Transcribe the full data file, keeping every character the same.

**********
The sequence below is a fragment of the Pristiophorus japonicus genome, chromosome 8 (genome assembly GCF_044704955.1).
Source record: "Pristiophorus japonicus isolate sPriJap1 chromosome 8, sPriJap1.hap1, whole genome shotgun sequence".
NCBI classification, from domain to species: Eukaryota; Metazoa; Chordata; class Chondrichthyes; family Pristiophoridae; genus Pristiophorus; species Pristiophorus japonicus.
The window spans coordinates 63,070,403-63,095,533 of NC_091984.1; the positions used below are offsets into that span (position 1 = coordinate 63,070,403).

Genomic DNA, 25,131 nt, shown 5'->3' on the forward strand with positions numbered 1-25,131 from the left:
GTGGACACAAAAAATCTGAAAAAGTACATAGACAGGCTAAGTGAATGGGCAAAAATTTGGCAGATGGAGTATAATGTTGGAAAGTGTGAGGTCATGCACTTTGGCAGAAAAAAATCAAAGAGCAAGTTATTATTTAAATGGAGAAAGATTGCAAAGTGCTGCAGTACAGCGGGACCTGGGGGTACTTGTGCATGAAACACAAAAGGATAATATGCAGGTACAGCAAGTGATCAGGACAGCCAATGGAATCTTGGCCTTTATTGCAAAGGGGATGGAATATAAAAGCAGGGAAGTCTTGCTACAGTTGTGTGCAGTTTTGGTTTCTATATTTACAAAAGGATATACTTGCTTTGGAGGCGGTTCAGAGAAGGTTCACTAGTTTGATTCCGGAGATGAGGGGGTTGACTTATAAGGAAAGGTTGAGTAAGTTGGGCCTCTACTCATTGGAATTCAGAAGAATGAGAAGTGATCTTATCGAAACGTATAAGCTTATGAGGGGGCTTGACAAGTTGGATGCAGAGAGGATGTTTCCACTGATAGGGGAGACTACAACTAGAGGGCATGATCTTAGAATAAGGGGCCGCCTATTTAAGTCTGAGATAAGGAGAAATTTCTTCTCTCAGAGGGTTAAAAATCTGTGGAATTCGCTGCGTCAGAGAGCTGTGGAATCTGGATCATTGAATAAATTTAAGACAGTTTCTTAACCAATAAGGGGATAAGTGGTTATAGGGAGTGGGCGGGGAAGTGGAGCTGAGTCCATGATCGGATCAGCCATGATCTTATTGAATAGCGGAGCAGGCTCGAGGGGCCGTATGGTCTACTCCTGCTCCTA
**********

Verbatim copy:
The sequence below is a fragment of the Pristiophorus japonicus genome, chromosome 8 (genome assembly GCF_044704955.1).
Source record: "Pristiophorus japonicus isolate sPriJap1 chromosome 8, sPriJap1.hap1, whole genome shotgun sequence".
NCBI classification, from domain to species: Eukaryota; Metazoa; Chordata; class Chondrichthyes; family Pristiophoridae; genus Pristiophorus; species Pristiophorus japonicus.
The window spans coordinates 63,070,403-63,095,533 of NC_091984.1; the positions used below are offsets into that span (position 1 = coordinate 63,070,403).

Genomic DNA, 25,131 nt, shown 5'->3' on the forward strand with positions numbered 1-25,131 from the left:
GTGGACACAAAAAATCTGAAAAAGTACATAGACAGGCTAAGTGAATGGGCAAAAATTTGGCAGATGGAGTATAATGTTGGAAAGTGTGAGGTCATGCACTTTGGCAGAAAAAAATCAAAGAGCAAGTTATTATTTAAATGGAGAAAGATTGCAAAGTGCTGCAGTACAGCGGGACCTGGGGGTACTTGTGCATGAAACACAAAAGGATAATATGCAGGTACAGCAAGTGATCAGGACAGCCAATGGAATCTTGGCCTTTATTGCAAAGGGGATGGAATATAAAAGCAGGGAAGTCTTGCTACAGTTGTGTGCAGTTTTGGTTTCTATATTTACAAAAGGATATACTTGCTTTGGAGGCGGTTCAGAGAAGGTTCACTAGTTTGATTCCGGAGATGAGGGGGTTGACTTATAAGGAAAGGTTGAGTAAGTTGGGCCTCTACTCATTGGAATTCAGAAGAATGAGAAGTGATCTTATCGAAACGTATAAGCTTATGAGGGGGCTTGACAAGTTGGATGCAGAGAGGATGTTTCCACTGATAGGGGAGACTACAACTAGAGGGCATGATCTTAGAATAAGGGGCCGCCTATTTAAGTCTGAGATAAGGAGAAATTTCTTCTCTCAGAGGGTTAAAAATCTGTGGAATTCGCTGCGTCAGAGAGCTGTGGAATCTGGATCATTGAATAAATTTAAGACAGTTTCTTAACCAATAAGGGGATAAGTGGTTATAGGGAGTGGGCGGGGAAGTGGAGCTGAGTCCATGATCGGATCAGCCATGATCTTATTGAATAGCGGAGCAGGCTCGAGGGGCCGTATGGTCTACTCCTGCTCCTA